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  1. #1
    Join Date
    Apr 2009
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    Questions regarding HVAC-Calc

    I have a couple of questions regarding the HVAC-Calc program and admit I am on a steep learning curve regarding heat loss calculations. I downloaded the program and understand the basic operation, required input data is fairly straight forward. The design that I am trying to enter is a three level home with a finished basement, main living floor and a conditioned attic. The home will be SIP construction with 6” walls and 8” SIP roof. Five of the rooms on the main level will have vaulted ceilings, so there is not attic deck above. The remainder of the main level will have flat ceilings with the attic deck above.

    1. Since the program asks for a ceiling height, should I take the average ceiling height for the rooms with vaulted ceilings?

    2. The program does not have a SIP roof, should I just use the R-30 roof choice?

    3. Should the attic be included as a second floor or should I just include the attic as a vaulted ceiling over that portion of the home and adjust the wall height to account for the gable ends? The attic deck as well as the deck under the main level will be un-insulated.

    4. I entered the total length of each exterior wall and a room for each section of exterior wall, since the remainder of the walls are interior, I assume that I should be unconcerned with them since correct? The square footage I entered is the total for each level and not just for the rooms with exterior walls

    5. Finally, I have an attached garage that will also be constructed from SIPS with a SIP roof. The garage will be separated from the living areas by a SIP wall. The garage will be partially conditioned (abt 40 degrees in the winter) to prevent the freezing of water lines in our RV. How can this situation be handled by the HVAC-Calc program? I had originally modeled the living areas without the garage. Should I continue this way so that I have a more conservative model?


  2. #2
    Join Date
    Oct 2008
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    Being a bit more clear and specific will help with your problem - what program your using ? what kind of construction your dealing with ..,2 story, 3 story , in ground ..All of these are in my program and have done many .. Heat Gain & Loss are much easier than they use to be.. If your program has a training tool use it a few times.. There's probably areas in your program your missing ..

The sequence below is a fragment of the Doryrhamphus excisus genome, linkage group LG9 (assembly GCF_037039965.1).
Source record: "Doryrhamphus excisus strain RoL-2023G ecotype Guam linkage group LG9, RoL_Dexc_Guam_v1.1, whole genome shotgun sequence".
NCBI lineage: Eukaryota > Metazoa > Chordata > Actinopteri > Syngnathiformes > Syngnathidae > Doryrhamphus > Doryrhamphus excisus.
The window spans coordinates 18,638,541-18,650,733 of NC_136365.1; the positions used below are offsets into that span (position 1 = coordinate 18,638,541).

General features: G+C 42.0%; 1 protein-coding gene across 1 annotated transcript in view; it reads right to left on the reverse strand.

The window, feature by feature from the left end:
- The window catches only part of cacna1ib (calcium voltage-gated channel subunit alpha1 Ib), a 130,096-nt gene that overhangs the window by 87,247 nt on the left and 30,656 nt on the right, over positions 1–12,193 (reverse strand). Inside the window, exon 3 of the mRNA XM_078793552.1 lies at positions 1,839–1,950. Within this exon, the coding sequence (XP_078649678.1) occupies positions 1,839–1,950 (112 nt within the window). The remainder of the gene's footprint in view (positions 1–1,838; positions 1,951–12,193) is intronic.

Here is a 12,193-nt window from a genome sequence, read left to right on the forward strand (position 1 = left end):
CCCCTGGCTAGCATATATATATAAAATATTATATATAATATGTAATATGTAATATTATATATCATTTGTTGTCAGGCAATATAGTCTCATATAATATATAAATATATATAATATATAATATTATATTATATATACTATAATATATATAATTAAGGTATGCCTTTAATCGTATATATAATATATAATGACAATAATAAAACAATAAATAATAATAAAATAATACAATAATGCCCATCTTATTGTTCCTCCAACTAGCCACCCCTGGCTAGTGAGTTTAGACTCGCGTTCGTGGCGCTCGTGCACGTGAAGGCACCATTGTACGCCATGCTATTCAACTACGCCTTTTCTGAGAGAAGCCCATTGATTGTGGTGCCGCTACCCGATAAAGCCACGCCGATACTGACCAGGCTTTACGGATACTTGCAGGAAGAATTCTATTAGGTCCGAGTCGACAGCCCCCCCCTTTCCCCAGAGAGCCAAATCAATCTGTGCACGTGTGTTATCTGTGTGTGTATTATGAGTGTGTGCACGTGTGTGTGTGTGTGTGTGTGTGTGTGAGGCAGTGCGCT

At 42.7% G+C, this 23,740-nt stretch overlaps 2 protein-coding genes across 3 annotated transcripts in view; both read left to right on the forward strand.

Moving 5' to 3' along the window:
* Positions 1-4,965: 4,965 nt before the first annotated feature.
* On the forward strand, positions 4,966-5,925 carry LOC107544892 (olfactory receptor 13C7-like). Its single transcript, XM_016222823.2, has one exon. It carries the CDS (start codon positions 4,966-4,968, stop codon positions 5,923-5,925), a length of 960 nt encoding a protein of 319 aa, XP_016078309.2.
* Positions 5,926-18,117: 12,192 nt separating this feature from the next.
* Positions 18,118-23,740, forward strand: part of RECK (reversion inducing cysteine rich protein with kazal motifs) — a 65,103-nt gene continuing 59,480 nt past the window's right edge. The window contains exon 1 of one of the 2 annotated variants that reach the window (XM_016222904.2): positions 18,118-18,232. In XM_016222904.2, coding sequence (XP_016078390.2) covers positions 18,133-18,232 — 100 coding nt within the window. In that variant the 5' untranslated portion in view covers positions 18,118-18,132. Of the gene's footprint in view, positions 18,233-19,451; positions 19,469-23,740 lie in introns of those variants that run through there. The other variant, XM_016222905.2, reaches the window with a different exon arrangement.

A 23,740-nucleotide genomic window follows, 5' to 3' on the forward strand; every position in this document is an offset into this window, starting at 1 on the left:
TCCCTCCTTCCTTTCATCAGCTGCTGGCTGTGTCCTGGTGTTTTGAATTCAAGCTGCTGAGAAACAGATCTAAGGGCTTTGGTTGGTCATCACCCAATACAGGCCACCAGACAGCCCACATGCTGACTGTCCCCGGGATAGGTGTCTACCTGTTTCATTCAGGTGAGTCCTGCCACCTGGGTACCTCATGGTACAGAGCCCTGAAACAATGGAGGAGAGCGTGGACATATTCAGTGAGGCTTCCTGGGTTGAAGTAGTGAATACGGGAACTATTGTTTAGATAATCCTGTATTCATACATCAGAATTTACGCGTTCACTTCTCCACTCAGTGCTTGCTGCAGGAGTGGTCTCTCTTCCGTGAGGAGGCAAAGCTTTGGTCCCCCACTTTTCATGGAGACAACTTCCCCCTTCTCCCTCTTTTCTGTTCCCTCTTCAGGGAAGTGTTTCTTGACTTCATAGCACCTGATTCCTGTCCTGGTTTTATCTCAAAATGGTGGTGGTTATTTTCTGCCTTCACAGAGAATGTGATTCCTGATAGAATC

3. #3
    Join Date
    Apr 2009
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    Thread Starter
    The Program that I have been using is HVAC-Calc. I have played around a little more with it and used the tutorial videos. I believe the results of the various model runs I have done are in the ballpark. It appears that I have a heat loss of about 52 kBTUh. The partially conditioned garage adds another 13 kBTUh for a total loss of about 65 kBTUh.

    In reading product specifications from the various GHP manufacturers, specifically the “Hydronic Heating Capacities”, how is the heat loss related to determining the size of the GHP needed? I know that I need to replace the calculated loss to maintain the interior temperature specified in the model and I know that the model is based on conditions that seldom occur in reality. Referring to the product performance data sheets provided the the various manufactures, which reflect the system performance under various conditions, how do I use this data to size an appropriate system for my home?

    General questions:

    Where can I find groundwater temperatures for a specific area?

    It’s the EWT listed on the specification sheets that groundwater temperature?

    Is Total Heating Capacity (HC) the number used to size the system or is Total Heat Extracted (HE) the number used or neither?

    How is the hot water storage tank sized?

  4. #4
    Join Date
    Feb 2006
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    Don Sleeth, author of HVAC-Calc, provides tech support last I checked. Google ground water or deep earth temps for a national map with temperature contour lines.

    EWT is only same as ground water temp on an open loop system

    System output (HC) is HE + power it uses in heating mode. In cooling power used is subtracted from Heat Rejected to determine nest cooling

    Best hot water tank arrangement is two tanks. Size the upstream buffer tank to a day's household use. Size the downstream finishing tank to the house's worst hour of use

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